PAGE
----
IBM plans Web-based desktop software

Big Blue announces new software intended to take on Microsoft in the market for desktop business applications.

Mike Ricciuti Staff writer, CNET News
Mike Ricciuti joined CNET in 1996. He is now CNET News' Boston-based executive editor and east coast bureau chief, serving as department editor for business technology and software covered by CNET News, Reviews, and Download.com. E-mail Mike.
Mike Ricciuti
4 min read
NEW YORK--IBM on Monday announced new software intended to take on Microsoft in the market for desktop business applications.

The new software, part of IBM's Lotus Workplace strategy, is a bundle that includes e-mail, word processing, spreadsheet and database applications aimed at business users. The package also includes server-based management software, as well as software to run productivity applications on handheld devices.

While Microsoft's market-leading Office bundle works only on the Windows and Macintosh operating systems, IBM's new software is designed to be distributed and accessed through a Web server and to be accessible from systems running Windows and Macintosh, as well as Linux and Unix, and from handheld devices.

A big part of the announcement is IBM's plan to build and put its new applications on top of the server-based management software, said Steve Mills, the top executive at IBM's software unit. IBM's message to customers is that they can use the software to lower their management costs. "All of the cost (in desktop software) is labor, not software cost," Mills said.

IBM has also rounded up support from other software makers, including Adobe, PeopleSoft and Siebel Systems, which are considering making their Web-based business applications available through the new IBM client management software.

IBM hopes to sway customers to the Workplace software with a few key selling points, including ease of management, mobility and price. Since most of the work takes place on server-based software, Workplace software can be distributed and updated centrally. And unlike pure Web applications, the new software is designed to be used offline, so mobile users on laptops or handheld devices can connect, quickly access applications and disconnect to work offline. When they connect, the Workplace software synchronizes their work with server-based applications.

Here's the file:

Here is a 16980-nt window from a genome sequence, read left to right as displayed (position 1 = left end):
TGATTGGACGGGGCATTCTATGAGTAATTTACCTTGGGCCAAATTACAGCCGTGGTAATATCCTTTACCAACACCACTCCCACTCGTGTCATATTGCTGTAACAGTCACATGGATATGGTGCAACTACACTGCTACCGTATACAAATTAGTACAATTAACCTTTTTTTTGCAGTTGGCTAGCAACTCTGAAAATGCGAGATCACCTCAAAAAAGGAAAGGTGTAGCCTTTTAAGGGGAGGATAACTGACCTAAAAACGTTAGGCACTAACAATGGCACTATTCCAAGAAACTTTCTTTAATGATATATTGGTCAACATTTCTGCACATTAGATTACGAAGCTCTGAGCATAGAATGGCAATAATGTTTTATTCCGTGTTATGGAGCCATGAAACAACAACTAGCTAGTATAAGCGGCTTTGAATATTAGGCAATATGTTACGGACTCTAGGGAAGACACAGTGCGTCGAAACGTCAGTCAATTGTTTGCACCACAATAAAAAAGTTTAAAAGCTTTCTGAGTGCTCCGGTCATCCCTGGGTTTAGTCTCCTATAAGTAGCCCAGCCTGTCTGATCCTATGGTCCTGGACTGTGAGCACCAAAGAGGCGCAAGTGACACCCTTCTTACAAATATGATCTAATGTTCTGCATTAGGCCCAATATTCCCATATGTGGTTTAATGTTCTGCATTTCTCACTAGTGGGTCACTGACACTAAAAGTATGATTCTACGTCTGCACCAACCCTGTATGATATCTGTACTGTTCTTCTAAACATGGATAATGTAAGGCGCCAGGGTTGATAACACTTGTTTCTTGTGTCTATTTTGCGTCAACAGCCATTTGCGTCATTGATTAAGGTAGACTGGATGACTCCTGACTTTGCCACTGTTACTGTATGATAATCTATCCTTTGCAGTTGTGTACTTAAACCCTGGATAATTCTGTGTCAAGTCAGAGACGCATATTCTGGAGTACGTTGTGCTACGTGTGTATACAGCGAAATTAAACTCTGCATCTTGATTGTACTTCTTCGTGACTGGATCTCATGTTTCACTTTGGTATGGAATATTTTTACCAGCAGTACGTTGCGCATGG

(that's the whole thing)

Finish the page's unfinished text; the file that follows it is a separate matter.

The company plans to charge customers $2 per user per month for access to the software, plus $1 per user, per month for each IBM application, such as messaging and document management.

The larger costs to customers will be in buying the server software, such as IBM's WebSphere and portal software, that's needed to make the system work. That software can cost thousands of dollars. Mills said IBM intends to make the bulk of its revenue from the new plan on sales of the server software. The company, along with partners, also plans to offer services and consulting assistance to customers for a fee.

Microsoft controls more than 90 percent of the desktop software market. In the past year, Sun Microsystems has made inroads with some business and government customers with its StarOffice and OpenOffice desktop software.

Microsoft said it is not threatened by IBM's push into desktop software. Microsoft's Office System 2003 suite already offers the server-based management features that IBM is touting with Lotus Workplace, said Dan Leach, group product manager for Microsoft Office System.

"We believe Office 2003 raises the bar that other competitors are shooting at," Leach said, calling IBM's portal-driven Workplace software "limited" compared to Microsoft Office. "It does show that IBM is seeing our point of view, which we've have for a long time, that it takes more than a server to make information workers productive."

Sun did not see IBM's latest announcement as much of a threat either. "It looks a lot like the same old Lotus Notes that they were using seven years ago, except there's a nicer user interface," said Peder Ulander, Sun's director of marketing for desktop solutions. He added that Lotus Workplace hasn't removed the cost of client administration, security headaches or the need for client software, whether Microsoft Office or Sun's competing StarOffice and OpenOffice. Sun can provide the same "end-to-end solution" through its Java System line-up, he said.

Although many of IBM's desktop software products, such as its Lotus Workplace, have been available for many months, IBM said that the bundle of products represents an alternative to Microsoft's desktop-computing model. The Web-based software combines server-based management with desktop productivity tools that run across several operating systems and devices, IBM said.

Mills downplayed the competitive angle with Microsoft. The announcement is "not about beating Microsoft. There is no business strategy of any merit predicated on beating competitors. It's about how customers can save money," he said.

But one analyst said the Workplace announcement sets the stage for future clashes with Microsoft over desktop software, since IBM has now put in place a desktop software infrastructure that it can use to deliver additional products. "IBM is trying to change the decision-making process regarding deployment and management of software. The desktop is certainly an area of opportunity, because there are a lot of questions around direction, strategy, economics, and vendor support," said Steve O'Grady, an analyst with RedMonk.

As part of Monday's announcement, IBM extended the document management and e-mail capabilities to its Lotus Workplace line. Lotus Workplace Messaging has been improved with "rich client" capabilities, or the ability to run programs partially on desktop PCs for richer graphical capabilities than is possible with an approach based purely on a Web browser.

CNET News.com's Martin LaMonica and Karen Southwick contributed to this report.